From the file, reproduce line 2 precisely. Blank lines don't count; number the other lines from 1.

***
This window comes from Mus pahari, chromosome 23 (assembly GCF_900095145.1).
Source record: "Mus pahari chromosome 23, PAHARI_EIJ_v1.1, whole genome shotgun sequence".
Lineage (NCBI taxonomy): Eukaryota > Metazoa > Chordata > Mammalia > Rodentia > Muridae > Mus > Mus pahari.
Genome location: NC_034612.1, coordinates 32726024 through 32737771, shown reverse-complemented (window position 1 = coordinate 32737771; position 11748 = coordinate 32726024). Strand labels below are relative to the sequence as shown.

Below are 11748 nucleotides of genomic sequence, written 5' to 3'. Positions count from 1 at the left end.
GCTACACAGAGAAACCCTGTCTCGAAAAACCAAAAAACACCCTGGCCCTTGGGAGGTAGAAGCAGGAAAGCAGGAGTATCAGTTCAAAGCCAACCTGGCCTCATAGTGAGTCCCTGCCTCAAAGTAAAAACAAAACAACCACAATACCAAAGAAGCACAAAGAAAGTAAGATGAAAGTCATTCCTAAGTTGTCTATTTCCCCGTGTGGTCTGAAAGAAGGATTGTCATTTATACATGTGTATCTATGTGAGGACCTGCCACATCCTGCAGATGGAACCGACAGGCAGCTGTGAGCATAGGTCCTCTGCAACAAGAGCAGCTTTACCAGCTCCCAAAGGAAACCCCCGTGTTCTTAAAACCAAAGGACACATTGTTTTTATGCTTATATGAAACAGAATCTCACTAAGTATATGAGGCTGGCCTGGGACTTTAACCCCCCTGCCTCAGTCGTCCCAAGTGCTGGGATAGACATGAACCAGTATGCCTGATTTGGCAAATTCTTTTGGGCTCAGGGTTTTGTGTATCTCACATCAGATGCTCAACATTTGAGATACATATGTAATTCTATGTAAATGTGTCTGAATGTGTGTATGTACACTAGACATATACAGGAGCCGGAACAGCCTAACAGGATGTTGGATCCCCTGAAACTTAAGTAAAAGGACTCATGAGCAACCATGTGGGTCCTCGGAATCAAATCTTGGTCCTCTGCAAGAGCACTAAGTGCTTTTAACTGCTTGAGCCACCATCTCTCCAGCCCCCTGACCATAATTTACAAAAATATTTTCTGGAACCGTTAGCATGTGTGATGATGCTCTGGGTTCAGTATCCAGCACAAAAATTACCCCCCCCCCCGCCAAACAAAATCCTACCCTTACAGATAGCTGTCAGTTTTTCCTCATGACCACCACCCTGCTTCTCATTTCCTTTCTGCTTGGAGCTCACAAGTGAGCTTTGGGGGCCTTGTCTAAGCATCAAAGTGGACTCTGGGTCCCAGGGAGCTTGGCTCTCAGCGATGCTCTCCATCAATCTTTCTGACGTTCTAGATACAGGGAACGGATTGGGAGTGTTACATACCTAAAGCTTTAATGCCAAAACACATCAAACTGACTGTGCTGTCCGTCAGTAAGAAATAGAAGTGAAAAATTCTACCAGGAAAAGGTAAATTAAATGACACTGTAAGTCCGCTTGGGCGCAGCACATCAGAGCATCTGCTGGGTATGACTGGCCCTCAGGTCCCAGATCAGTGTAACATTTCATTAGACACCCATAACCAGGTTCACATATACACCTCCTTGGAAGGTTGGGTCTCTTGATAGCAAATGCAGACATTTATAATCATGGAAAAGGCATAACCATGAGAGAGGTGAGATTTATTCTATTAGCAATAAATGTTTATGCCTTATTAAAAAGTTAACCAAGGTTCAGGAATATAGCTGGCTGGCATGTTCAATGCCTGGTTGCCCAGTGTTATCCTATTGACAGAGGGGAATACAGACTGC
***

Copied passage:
Source record: "Mus pahari chromosome 23, PAHARI_EIJ_v1.1, whole genome shotgun sequence".